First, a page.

• African Music
  • 12733/p1340774782_10753.jpg

    Objectives: 1. Students will come to appreciate African Music and the rich culture it represents. 2. Students will identify two characteristics of African Music in their journals.
  • 12733/p808717307_10727.jpg

    AFRICA is an exotic region with a sense of mystique and adventure. The most fascinating aspect is the sense of history and a quintessential African culture and music passed down through generations.
  • 12733/p880162141_10739.jpg

    5 Purposes of an African folk song are... 1. Ceremonial (spirituals) 2. Work (African work songs) 3. Communication 4. Recreational (African play or game songs) 5. Social (African lullabies)
  • 12733/p539881000_10740.jpg

    CALL and RESPONSE was very a very important form in African music. One person would call and the others would respond. For example the caller might sing "Carry on" and the responders would sing "...little brother."
  • 12733/p287621578_10741.jpg

    Role of Music: African music is a vital part of everyday life in Africa. It is a part of religious ceremonies, festivals, and social rituals. Songs are used for the important events in a person's life (birth, coming of age, marriage, and death). They are used for curing the sick, bringing rain, and religious dances. Many Africans believe that music serves as a link with the spirit world. Everyone plays an active part in the musical life of the community. Music is ultimately tied to the things that are most important to the welfare of the people.
  • 12733/p11135690_10743.jpg

    Characteristics of African Music: Melodies are usually short and simple. African music uses short bits of melody that are repeated over and over. Singers or instrumentalists may change them at will, so that the performance becomes a theme with many variations. When performing, one person may begin to improvise, or make up a special version of the melody while the other singers continue the original melody. Often, several voices will sing different melodies at the same time. Africans also sing in rounds. The accompaniment may consist of chords or short melodic patterns that are repeated continually.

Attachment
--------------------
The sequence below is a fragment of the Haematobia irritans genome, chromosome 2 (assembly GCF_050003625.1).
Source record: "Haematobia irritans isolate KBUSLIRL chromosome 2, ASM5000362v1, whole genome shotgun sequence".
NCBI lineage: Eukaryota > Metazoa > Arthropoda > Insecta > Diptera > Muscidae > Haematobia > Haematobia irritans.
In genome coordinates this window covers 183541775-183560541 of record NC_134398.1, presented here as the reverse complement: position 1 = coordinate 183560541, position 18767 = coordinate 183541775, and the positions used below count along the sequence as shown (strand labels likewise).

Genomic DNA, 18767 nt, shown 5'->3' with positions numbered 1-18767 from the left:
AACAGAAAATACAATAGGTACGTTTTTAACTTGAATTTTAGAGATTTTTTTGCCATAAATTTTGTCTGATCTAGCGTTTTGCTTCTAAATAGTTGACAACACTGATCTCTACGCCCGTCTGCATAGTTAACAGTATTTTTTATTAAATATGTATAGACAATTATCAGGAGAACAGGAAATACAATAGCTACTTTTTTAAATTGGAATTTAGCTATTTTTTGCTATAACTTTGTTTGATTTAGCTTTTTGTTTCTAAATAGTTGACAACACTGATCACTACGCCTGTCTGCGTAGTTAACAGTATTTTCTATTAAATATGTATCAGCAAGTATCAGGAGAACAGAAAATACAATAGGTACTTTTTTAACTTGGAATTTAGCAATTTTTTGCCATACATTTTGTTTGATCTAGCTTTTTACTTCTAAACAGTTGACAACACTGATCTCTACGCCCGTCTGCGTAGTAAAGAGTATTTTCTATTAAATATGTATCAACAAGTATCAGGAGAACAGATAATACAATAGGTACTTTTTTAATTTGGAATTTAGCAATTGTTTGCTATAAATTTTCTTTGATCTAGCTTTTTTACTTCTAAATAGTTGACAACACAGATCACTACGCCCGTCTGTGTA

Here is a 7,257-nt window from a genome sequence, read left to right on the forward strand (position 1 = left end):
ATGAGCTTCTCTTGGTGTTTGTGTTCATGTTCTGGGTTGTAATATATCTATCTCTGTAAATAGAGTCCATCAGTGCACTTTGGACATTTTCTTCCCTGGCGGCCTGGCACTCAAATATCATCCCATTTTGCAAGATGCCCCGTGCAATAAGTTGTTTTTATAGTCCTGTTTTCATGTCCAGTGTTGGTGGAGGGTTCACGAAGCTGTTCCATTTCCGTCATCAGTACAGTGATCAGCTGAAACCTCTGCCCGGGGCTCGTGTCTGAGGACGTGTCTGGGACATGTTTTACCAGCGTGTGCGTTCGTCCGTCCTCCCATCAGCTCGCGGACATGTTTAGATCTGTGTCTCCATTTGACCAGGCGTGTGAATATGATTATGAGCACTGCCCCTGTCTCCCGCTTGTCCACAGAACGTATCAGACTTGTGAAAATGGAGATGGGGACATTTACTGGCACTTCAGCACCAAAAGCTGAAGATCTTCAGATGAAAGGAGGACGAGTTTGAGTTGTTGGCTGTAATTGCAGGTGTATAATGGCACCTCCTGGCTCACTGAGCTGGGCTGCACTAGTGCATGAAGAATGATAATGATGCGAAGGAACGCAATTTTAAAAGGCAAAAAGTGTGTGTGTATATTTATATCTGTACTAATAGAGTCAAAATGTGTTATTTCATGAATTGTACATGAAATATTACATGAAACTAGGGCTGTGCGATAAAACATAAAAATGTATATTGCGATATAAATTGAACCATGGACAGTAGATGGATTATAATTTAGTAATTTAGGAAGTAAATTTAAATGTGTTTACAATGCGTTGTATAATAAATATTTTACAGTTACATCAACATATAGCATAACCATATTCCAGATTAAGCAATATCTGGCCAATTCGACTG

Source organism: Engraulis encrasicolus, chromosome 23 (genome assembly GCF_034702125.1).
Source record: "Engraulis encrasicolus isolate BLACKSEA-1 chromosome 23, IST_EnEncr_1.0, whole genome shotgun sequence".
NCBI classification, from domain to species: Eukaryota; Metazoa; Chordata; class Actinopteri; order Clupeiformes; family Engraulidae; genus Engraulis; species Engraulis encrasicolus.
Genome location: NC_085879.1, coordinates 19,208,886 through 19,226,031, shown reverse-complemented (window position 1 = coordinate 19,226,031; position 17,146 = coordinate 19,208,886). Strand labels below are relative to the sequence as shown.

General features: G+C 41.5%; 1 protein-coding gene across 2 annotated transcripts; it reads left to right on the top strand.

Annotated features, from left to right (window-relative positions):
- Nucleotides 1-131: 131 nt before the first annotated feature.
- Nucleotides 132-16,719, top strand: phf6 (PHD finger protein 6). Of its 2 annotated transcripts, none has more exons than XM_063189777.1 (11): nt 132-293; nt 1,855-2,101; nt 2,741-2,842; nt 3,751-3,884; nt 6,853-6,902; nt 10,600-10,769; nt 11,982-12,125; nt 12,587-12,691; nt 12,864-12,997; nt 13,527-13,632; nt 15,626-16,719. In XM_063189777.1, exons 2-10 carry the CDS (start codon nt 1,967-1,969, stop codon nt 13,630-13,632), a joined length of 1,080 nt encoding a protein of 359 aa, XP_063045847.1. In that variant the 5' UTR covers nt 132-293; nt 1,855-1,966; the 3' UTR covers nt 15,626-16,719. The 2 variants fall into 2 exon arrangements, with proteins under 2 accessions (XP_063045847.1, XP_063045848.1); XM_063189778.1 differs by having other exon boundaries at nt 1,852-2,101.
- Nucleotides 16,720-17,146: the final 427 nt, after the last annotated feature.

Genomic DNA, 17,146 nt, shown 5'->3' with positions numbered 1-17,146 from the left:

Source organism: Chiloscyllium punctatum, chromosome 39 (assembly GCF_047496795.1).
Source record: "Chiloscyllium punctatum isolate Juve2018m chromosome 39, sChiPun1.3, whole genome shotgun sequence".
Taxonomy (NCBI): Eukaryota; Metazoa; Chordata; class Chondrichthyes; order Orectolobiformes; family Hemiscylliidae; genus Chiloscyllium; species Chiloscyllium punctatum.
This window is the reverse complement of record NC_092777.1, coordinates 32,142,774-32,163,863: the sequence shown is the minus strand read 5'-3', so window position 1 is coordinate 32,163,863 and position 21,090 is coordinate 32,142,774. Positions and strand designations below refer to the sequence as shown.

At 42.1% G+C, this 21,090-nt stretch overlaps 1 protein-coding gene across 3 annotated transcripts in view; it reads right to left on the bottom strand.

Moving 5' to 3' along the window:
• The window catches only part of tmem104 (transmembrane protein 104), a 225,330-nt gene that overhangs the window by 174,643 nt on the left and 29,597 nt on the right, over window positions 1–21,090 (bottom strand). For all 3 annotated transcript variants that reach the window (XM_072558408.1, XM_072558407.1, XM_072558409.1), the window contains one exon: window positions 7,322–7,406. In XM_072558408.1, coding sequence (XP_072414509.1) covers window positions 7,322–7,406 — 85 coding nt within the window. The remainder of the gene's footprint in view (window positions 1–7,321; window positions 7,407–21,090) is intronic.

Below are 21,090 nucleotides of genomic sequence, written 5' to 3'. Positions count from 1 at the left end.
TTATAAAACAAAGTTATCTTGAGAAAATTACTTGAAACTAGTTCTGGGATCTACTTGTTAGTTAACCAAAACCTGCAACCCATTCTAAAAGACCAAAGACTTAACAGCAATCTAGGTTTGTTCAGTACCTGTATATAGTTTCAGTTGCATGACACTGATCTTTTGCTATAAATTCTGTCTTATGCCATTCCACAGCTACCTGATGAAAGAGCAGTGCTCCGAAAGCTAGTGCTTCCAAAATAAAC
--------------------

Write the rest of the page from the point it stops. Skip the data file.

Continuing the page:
• 12733/p510695996_10742.jpg

    African Music Across the Continent: Music varies across the African Continent. Ethnic groups of Southern African deserts have very simple songs. People in the Congo River Basin have more complicated singing and instrumental music. East Africans specialize in music played on xylophones. West Coast tribes have made the art of drum playing a highly developed skill.
  • 12733/p915263_10744.jpg

    African Instruments Percussion Instruments: The most important instrument are the drums. African drums come in all kinds, shapes, sizes and varieties. The talking drums are the most popular. Other Percussion: Mbira or Sansa (also known as "thumb-piano") It consists of a wooden board or box over which several tongues of metal or bamboo are tied. Each of these tongues is plucked gently, making a buzzing or tinkling sound. Bells, shakers, rattles (atnelope ears and gourds with seeds) Stringed Instruments: Kora (African harp) from West Africa Krar (African lyre and zithers) from Ethiopia, Ruanda, and Madagascar Guitar-like instruments from Nigeria Wind Instruments: Horns and flutes made from animal horns, ivory, or bark Instruments are also used to signal information over long distances
  • 12733/p458436949_10730.jpg

    Pictures of African Instruments
  • 12733/p380471808_10731.jpg

    Most important instrument in African music is the African drums. These drums come in many different shapes and sizes. Unlike, Native American music the drums in African music plays syncopated rhythms (the opposite of steady rhythms).
  • 12733/p1383280492_10732.jpg

    The SHEKEREE is a traditional rattle in many African nations. It is made from a calabash covered by a web of seeds, & can be played in many different ways.
  • 12733/p35063486_10733.jpg

    The JU JU RATTLE is the loudest rattle that the African's have! It is from Cameroon, made of hollow hard ju ju nuts fastened by twine to a bamboo handle.
  • 12733/p538172183_10734.jpg

    ANKLE OR ARM BELLS These bells from Nepal are worn on the arms or ankles for spirited dancing.
  • 12733/p10535289_10735.jpg

    GOAT HOOF RATTLES (CACHOS) This rattle, made of goat hooves, is used around wrists or arms (or small ankles) for dancing. They are made in both Bolivia and Peru.
  • 12733/p41383613_10736.jpg

    NATURAL SEED POD RATTLES This is nature's rattle which are large seed pods. Some are dark (as these) and some are quite light in color. Africans often decorated these rattles and other instruments with different colors.
  • 12733/p1623464546_10737.jpg

    The African's even have a xylophone made by hand!!!
  • 12733/p11447265_10738.jpg

    African children enjoy playing their country's instruments.
  • 12733/p154731302_10745.gif

    African Art: 3 painted gourds
  • 12733/p276769277_10746.jpg

    African Art: Ceremonial carving
  • 12733/p1236695614_10747.gif

    African Art: African necklaces